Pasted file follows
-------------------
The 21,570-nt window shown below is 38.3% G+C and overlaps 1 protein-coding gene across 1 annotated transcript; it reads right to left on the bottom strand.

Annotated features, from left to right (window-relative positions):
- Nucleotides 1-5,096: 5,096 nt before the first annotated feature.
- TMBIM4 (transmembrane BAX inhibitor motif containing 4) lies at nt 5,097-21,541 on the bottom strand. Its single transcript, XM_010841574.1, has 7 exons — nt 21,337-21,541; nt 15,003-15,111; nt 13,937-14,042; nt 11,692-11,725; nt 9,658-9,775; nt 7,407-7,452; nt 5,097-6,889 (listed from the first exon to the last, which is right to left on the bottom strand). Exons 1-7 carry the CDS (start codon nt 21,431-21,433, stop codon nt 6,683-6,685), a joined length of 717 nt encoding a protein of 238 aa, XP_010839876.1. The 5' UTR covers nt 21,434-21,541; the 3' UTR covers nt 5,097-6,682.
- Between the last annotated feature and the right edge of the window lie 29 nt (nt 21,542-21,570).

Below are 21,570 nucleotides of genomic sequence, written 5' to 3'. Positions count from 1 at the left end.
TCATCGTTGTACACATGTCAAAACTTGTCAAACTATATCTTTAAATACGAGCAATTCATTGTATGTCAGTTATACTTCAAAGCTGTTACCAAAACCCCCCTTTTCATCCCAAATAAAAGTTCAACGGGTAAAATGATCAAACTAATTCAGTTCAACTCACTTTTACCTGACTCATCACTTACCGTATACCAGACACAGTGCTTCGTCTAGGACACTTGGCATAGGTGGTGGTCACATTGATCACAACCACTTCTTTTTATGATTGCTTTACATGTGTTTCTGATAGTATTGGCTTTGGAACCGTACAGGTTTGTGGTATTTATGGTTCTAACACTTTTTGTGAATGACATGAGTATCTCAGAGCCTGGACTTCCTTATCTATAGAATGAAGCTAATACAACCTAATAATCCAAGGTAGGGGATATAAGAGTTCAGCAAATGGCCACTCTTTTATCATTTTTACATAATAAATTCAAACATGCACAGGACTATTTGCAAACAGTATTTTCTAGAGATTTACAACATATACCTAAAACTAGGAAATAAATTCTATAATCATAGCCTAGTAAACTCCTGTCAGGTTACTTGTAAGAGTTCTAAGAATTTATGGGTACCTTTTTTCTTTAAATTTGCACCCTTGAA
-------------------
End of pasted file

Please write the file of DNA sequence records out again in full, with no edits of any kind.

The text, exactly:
The 21,570-nt window shown below is 38.3% G+C and overlaps 1 protein-coding gene across 1 annotated transcript; it reads right to left on the bottom strand.

Annotated features, from left to right (window-relative positions):
- Nucleotides 1-5,096: 5,096 nt before the first annotated feature.
- TMBIM4 (transmembrane BAX inhibitor motif containing 4) lies at nt 5,097-21,541 on the bottom strand. Its single transcript, XM_010841574.1, has 7 exons — nt 21,337-21,541; nt 15,003-15,111; nt 13,937-14,042; nt 11,692-11,725; nt 9,658-9,775; nt 7,407-7,452; nt 5,097-6,889 (listed from the first exon to the last, which is right to left on the bottom strand). Exons 1-7 carry the CDS (start codon nt 21,431-21,433, stop codon nt 6,683-6,685), a joined length of 717 nt encoding a protein of 238 aa, XP_010839876.1. The 5' UTR covers nt 21,434-21,541; the 3' UTR covers nt 5,097-6,682.
- Between the last annotated feature and the right edge of the window lie 29 nt (nt 21,542-21,570).

Below are 21,570 nucleotides of genomic sequence, written 5' to 3'. Positions count from 1 at the left end.
TCATCGTTGTACACATGTCAAAACTTGTCAAACTATATCTTTAAATACGAGCAATTCATTGTATGTCAGTTATACTTCAAAGCTGTTACCAAAACCCCCCTTTTCATCCCAAATAAAAGTTCAACGGGTAAAATGATCAAACTAATTCAGTTCAACTCACTTTTACCTGACTCATCACTTACCGTATACCAGACACAGTGCTTCGTCTAGGACACTTGGCATAGGTGGTGGTCACATTGATCACAACCACTTCTTTTTATGATTGCTTTACATGTGTTTCTGATAGTATTGGCTTTGGAACCGTACAGGTTTGTGGTATTTATGGTTCTAACACTTTTTGTGAATGACATGAGTATCTCAGAGCCTGGACTTCCTTATCTATAGAATGAAGCTAATACAACCTAATAATCCAAGGTAGGGGATATAAGAGTTCAGCAAATGGCCACTCTTTTATCATTTTTACATAATAAATTCAAACATGCACAGGACTATTTGCAAACAGTATTTTCTAGAGATTTACAACATATACCTAAAACTAGGAAATAAATTCTATAATCATAGCCTAGTAAACTCCTGTCAGGTTACTTGTAAGAGTTCTAAGAATTTATGGGTACCTTTTTTCTTTAAATTTGCACCCTTGAA